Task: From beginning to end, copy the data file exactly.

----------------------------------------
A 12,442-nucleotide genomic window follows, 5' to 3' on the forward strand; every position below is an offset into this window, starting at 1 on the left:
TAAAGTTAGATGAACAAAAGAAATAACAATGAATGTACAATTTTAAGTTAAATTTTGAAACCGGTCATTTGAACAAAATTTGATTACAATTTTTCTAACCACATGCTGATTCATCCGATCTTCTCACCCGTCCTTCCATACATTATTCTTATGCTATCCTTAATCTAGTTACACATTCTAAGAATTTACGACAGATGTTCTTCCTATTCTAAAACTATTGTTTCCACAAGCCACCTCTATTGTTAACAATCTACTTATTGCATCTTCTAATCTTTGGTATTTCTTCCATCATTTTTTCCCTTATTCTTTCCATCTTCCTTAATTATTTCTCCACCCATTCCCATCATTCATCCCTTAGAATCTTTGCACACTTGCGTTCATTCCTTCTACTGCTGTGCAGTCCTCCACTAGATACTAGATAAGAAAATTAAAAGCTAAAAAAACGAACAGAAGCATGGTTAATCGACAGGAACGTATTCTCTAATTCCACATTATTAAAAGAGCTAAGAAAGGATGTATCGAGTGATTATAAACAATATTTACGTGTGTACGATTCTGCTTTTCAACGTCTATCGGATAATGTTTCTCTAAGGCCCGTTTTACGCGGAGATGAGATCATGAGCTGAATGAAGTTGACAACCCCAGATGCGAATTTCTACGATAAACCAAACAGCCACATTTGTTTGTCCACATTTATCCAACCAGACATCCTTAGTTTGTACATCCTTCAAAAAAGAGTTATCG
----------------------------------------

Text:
A 12,442-nucleotide genomic window follows, 5' to 3' on the forward strand; every position below is an offset into this window, starting at 1 on the left:
TAAAGTTAGATGAACAAAAGAAATAACAATGAATGTACAATTTTAAGTTAAATTTTGAAACCGGTCATTTGAACAAAATTTGATTACAATTTTTCTAACCACATGCTGATTCATCCGATCTTCTCACCCGTCCTTCCATACATTATTCTTATGCTATCCTTAATCTAGTTACACATTCTAAGAATTTACGACAGATGTTCTTCCTATTCTAAAACTATTGTTTCCACAAGCCACCTCTATTGTTAACAATCTACTTATTGCATCTTCTAATCTTTGGTATTTCTTCCATCATTTTTTCCCTTATTCTTTCCATCTTCCTTAATTATTTCTCCACCCATTCCCATCATTCATCCCTTAGAATCTTTGCACACTTGCGTTCATTCCTTCTACTGCTGTGCAGTCCTCCACTAGATACTAGATAAGAAAATTAAAAGCTAAAAAAACGAACAGAAGCATGGTTAATCGACAGGAACGTATTCTCTAATTCCACATTATTAAAAGAGCTAAGAAAGGATGTATCGAGTGATTATAAACAATATTTACGTGTGTACGATTCTGCTTTTCAACGTCTATCGGATAATGTTTCTCTAAGGCCCGTTTTACGCGGAGATGAGATCATGAGCTGAATGAAGTTGACAACCCCAGATGCGAATTTCTACGATAAACCAAACAGCCACATTTGTTTGTCCACATTTATCCAACCAGACATCCTTAGTTTGTACATCCTTCAAAAAAGAGTTATCG